1. Udacity’s iOS Developer Nanodegree. Not only is Udacity the best website to go to learn how to code, the iOS Developer Nanodegree is the best resource I’ve found when learning Swift. This program guides you through building four apps. The fifth app is one that you build entirely on your own, as by the time you get to it you’ll have the skills to do so. Udacity offers so many services that makes them different from regular online courses. What I love most about Udacity is the code reviews that you receive as a Nanodegree student. Once you submit a project, you will get a detailed code review of what you did well and what you could improve upon or change. These reviews are usually back to you within a few hours after you submit your project. Udacity also offers one-on-one experts available for students to talk to, an active forum and an incredibly supportive community of Udacians. With Uconnect, you get in-person study sessions, with team guides who help you out. If you’re serious about learning Swift and iOS Development, Udacity’s iOS Developer Nanodegree is the best option. If you’re learning more for fun and can’t afford to enroll in one of the Nanodegrees, Udacity offers all of their content for free.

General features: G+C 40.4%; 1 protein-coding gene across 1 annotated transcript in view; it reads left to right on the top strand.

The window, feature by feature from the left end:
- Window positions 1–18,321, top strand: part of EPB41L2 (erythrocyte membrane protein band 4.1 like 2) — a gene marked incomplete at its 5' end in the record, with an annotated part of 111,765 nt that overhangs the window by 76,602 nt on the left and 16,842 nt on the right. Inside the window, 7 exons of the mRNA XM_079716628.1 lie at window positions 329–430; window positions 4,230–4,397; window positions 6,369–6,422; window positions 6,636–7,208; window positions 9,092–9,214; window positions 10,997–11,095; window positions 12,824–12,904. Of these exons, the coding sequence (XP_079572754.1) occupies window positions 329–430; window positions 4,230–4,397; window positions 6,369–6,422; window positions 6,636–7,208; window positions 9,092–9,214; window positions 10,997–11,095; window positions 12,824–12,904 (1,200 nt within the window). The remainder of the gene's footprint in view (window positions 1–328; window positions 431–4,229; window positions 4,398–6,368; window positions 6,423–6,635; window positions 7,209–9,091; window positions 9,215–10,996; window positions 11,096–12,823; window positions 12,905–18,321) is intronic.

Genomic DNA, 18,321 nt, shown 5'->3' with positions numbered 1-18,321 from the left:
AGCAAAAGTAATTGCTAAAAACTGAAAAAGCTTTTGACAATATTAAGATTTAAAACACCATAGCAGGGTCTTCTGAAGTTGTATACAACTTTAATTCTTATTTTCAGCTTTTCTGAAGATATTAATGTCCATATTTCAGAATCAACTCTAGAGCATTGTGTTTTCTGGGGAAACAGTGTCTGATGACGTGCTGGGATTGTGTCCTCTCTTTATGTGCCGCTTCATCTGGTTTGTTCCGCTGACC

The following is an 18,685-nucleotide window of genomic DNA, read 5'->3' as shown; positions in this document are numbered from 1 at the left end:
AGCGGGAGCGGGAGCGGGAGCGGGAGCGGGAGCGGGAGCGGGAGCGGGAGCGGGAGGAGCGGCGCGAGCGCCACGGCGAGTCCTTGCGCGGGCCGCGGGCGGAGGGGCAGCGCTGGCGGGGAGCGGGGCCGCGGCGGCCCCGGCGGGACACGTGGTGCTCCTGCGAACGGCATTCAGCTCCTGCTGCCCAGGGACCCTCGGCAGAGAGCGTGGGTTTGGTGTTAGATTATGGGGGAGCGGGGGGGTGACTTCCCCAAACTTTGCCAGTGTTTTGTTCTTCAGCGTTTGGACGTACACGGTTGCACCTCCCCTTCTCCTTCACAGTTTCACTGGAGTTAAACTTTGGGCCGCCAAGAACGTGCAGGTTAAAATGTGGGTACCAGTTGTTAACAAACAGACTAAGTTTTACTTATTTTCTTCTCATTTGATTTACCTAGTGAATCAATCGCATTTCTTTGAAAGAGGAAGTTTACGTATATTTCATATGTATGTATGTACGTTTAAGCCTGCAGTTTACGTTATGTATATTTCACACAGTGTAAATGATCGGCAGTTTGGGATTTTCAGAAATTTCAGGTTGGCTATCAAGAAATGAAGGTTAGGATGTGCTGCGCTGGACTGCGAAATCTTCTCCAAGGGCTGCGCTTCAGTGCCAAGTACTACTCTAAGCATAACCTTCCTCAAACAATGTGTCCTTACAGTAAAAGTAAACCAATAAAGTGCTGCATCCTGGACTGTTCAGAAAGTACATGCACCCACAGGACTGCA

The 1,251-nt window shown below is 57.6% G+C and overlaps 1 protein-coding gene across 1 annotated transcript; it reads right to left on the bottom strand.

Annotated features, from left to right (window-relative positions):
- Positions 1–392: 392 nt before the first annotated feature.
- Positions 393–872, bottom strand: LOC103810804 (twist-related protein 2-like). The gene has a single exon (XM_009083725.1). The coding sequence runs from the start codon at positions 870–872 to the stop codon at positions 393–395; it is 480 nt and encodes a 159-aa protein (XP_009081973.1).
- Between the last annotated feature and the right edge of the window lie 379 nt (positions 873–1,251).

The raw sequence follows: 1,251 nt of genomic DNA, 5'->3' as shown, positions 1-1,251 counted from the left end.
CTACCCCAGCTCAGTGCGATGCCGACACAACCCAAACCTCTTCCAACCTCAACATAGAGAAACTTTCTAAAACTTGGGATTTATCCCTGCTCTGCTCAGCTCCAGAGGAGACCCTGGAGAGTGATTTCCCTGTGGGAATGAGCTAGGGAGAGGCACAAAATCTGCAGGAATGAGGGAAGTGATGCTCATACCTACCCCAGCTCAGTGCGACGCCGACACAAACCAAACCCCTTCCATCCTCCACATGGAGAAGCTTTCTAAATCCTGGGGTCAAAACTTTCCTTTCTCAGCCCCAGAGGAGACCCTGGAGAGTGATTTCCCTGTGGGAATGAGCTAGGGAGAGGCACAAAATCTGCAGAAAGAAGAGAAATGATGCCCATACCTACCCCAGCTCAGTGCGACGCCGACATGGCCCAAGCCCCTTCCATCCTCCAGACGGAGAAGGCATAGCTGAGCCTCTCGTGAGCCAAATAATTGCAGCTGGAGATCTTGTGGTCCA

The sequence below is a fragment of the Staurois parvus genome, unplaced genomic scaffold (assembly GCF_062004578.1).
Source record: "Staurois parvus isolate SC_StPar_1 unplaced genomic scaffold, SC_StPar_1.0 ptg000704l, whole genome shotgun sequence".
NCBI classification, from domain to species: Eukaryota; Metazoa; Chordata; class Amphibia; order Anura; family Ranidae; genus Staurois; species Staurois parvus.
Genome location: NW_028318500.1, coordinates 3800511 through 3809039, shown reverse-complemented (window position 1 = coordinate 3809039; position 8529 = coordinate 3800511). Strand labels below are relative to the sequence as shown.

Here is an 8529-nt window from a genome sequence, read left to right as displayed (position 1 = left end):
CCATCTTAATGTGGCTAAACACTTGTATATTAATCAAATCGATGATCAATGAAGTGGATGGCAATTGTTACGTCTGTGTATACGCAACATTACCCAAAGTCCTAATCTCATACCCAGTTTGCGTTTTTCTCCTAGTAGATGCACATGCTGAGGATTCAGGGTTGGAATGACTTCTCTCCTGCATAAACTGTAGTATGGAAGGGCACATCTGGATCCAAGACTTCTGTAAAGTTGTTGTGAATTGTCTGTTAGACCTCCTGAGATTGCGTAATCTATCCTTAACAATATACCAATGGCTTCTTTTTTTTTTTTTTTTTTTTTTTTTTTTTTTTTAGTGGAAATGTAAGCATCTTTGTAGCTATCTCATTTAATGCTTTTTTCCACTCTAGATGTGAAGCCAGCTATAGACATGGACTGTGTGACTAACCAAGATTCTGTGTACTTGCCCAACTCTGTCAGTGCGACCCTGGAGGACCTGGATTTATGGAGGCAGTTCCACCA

Swifty the app. To learn the basics of Swift, this app is a few dollars and well worth it. It takes you through Swift syntax and gives you a challenge at the end of each lesson. It’s a fun way to learn the basics of Swift syntax. It was designed to feel like a game and it can be addicting.
3. Memorizing a language. Derek Sivers writes about the most helpful technique he’s found when learning programming (read about it here) which is using spaced repetition software to help you learn to memorize a language. I did this when learning Swift and found it to be incredibly help for learning and more importantly retaining what I’ve learned. As Sivers points out, using spaced repition software will help you deeply memorize the language you’re learning and help keep it at the forefront of your mind.
4. Reading Apple’s documentation. Sometimes going straight to the source is a fast way to get the answer to something particular you’re stuck on.